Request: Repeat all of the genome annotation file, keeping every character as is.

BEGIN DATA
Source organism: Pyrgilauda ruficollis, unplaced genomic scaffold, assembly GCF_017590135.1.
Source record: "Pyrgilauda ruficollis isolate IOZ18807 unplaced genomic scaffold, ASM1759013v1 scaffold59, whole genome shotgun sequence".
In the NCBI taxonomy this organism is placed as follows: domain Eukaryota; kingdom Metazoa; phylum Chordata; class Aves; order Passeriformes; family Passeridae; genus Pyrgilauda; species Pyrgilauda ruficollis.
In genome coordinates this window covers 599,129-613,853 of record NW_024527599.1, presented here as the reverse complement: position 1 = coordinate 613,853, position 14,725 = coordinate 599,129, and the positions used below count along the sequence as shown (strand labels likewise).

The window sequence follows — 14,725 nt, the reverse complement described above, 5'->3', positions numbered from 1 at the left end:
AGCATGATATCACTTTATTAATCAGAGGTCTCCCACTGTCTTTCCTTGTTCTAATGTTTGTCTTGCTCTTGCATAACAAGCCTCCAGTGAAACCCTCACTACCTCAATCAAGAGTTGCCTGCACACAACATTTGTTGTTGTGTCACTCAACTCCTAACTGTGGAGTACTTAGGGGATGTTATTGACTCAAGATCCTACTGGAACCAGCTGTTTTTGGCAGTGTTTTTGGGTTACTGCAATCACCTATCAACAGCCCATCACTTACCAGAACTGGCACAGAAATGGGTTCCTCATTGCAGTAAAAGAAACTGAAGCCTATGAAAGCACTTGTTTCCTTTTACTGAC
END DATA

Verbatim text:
Source organism: Pyrgilauda ruficollis, unplaced genomic scaffold, assembly GCF_017590135.1.
Source record: "Pyrgilauda ruficollis isolate IOZ18807 unplaced genomic scaffold, ASM1759013v1 scaffold59, whole genome shotgun sequence".
In the NCBI taxonomy this organism is placed as follows: domain Eukaryota; kingdom Metazoa; phylum Chordata; class Aves; order Passeriformes; family Passeridae; genus Pyrgilauda; species Pyrgilauda ruficollis.
In genome coordinates this window covers 599,129-613,853 of record NW_024527599.1, presented here as the reverse complement: position 1 = coordinate 613,853, position 14,725 = coordinate 599,129, and the positions used below count along the sequence as shown (strand labels likewise).

The window sequence follows — 14,725 nt, the reverse complement described above, 5'->3', positions numbered from 1 at the left end:
AGCATGATATCACTTTATTAATCAGAGGTCTCCCACTGTCTTTCCTTGTTCTAATGTTTGTCTTGCTCTTGCATAACAAGCCTCCAGTGAAACCCTCACTACCTCAATCAAGAGTTGCCTGCACACAACATTTGTTGTTGTGTCACTCAACTCCTAACTGTGGAGTACTTAGGGGATGTTATTGACTCAAGATCCTACTGGAACCAGCTGTTTTTGGCAGTGTTTTTGGGTTACTGCAATCACCTATCAACAGCCCATCACTTACCAGAACTGGCACAGAAATGGGTTCCTCATTGCAGTAAAAGAAACTGAAGCCTATGAAAGCACTTGTTTCCTTTTACTGAC